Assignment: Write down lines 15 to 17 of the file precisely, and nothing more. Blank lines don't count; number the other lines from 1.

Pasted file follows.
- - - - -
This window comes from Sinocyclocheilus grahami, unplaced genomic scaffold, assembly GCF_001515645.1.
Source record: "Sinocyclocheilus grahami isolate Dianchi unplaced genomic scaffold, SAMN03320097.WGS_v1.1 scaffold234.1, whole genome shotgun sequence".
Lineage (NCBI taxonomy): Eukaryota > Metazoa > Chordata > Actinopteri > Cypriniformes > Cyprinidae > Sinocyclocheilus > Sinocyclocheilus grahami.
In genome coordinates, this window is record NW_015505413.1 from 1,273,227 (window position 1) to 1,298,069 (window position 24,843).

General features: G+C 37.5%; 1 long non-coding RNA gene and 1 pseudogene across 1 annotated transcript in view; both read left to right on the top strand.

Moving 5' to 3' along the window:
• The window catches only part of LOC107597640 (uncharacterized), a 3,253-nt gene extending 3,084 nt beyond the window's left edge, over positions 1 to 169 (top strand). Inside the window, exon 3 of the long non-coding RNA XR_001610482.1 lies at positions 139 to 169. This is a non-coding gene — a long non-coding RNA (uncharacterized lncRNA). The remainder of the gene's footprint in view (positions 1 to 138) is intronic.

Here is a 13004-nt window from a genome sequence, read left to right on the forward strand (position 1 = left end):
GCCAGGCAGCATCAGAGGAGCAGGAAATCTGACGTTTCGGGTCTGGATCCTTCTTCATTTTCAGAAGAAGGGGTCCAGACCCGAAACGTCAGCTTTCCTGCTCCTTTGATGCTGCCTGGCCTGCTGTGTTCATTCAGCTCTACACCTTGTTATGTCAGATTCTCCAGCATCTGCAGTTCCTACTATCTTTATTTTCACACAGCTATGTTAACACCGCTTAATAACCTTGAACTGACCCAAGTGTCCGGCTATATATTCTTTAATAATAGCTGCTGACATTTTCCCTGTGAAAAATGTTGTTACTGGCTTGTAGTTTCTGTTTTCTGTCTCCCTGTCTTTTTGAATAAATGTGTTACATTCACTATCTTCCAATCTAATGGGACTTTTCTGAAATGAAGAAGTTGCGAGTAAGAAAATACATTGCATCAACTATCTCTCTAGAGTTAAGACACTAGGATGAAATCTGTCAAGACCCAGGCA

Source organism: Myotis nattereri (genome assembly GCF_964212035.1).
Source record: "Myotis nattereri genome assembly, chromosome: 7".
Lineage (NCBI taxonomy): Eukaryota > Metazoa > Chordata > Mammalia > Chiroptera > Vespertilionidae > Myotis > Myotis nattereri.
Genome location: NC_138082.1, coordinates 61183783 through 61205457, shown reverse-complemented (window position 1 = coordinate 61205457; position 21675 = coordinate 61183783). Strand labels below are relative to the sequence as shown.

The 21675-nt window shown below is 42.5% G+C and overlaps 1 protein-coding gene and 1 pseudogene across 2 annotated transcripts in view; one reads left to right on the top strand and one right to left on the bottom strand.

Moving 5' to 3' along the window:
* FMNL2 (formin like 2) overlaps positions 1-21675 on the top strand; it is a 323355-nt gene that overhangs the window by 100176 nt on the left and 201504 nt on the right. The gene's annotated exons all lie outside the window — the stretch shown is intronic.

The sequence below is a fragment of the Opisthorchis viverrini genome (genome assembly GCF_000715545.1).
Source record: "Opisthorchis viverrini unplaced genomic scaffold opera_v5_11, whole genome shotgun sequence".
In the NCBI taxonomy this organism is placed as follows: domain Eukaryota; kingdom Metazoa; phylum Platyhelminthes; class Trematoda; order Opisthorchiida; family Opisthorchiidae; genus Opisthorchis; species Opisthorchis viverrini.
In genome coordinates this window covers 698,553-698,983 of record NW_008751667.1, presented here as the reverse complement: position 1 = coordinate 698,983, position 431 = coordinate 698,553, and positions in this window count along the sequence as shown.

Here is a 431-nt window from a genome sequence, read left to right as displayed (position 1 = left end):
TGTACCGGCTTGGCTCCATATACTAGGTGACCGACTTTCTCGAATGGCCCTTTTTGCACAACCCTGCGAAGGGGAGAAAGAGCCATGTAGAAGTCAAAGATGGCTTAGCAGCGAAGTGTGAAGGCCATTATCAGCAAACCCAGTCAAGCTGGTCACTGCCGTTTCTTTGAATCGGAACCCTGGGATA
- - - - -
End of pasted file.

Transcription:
Moving 5' to 3' along the window:
* FMNL2 (formin like 2) overlaps positions 1-21675 on the top strand; it is a 323355-nt gene that overhangs the window by 100176 nt on the left and 201504 nt on the right. The gene's annotated exons all lie outside the window — the stretch shown is intronic.

The sequence below is a fragment of the Opisthorchis viverrini genome (genome assembly GCF_000715545.1).